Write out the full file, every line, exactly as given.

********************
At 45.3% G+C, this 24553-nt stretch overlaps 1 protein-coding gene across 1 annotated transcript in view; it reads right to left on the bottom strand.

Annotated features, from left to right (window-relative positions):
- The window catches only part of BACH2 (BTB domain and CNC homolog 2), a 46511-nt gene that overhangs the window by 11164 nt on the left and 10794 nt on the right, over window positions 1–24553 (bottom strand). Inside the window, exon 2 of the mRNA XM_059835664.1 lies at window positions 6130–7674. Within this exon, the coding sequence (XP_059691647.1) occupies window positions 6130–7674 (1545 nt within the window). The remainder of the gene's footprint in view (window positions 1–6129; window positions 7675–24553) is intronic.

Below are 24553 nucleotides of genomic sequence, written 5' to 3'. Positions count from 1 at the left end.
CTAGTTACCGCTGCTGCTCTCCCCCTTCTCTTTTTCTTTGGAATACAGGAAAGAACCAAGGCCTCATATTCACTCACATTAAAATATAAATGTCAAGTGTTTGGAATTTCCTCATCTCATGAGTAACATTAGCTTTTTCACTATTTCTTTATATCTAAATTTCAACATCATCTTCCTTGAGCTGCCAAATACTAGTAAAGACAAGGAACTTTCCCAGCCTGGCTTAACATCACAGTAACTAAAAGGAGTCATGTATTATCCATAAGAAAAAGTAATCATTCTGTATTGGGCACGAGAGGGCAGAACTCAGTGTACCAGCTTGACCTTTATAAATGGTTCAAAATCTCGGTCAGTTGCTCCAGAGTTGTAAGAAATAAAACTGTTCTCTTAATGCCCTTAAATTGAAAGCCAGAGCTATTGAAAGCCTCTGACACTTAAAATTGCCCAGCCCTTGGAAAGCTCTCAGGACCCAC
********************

At 45.3% G+C, this 24553-nt stretch overlaps 1 protein-coding gene across 1 annotated transcript in view; it reads right to left on the bottom strand.

Annotated features, from left to right (window-relative positions):
- The window catches only part of BACH2 (BTB domain and CNC homolog 2), a 46511-nt gene that overhangs the window by 11164 nt on the left and 10794 nt on the right, over window positions 1–24553 (bottom strand). Inside the window, exon 2 of the mRNA XM_059835664.1 lies at window positions 6130–7674. Within this exon, the coding sequence (XP_059691647.1) occupies window positions 6130–7674 (1545 nt within the window). The remainder of the gene's footprint in view (window positions 1–6129; window positions 7675–24553) is intronic.

Below are 24553 nucleotides of genomic sequence, written 5' to 3'. Positions count from 1 at the left end.
CTAGTTACCGCTGCTGCTCTCCCCCTTCTCTTTTTCTTTGGAATACAGGAAAGAACCAAGGCCTCATATTCACTCACATTAAAATATAAATGTCAAGTGTTTGGAATTTCCTCATCTCATGAGTAACATTAGCTTTTTCACTATTTCTTTATATCTAAATTTCAACATCATCTTCCTTGAGCTGCCAAATACTAGTAAAGACAAGGAACTTTCCCAGCCTGGCTTAACATCACAGTAACTAAAAGGAGTCATGTATTATCCATAAGAAAAAGTAATCATTCTGTATTGGGCACGAGAGGGCAGAACTCAGTGTACCAGCTTGACCTTTATAAATGGTTCAAAATCTCGGTCAGTTGCTCCAGAGTTGTAAGAAATAAAACTGTTCTCTTAATGCCCTTAAATTGAAAGCCAGAGCTATTGAAAGCCTCTGACACTTAAAATTGCCCAGCCCTTGGAAAGCTCTCAGGACCCAC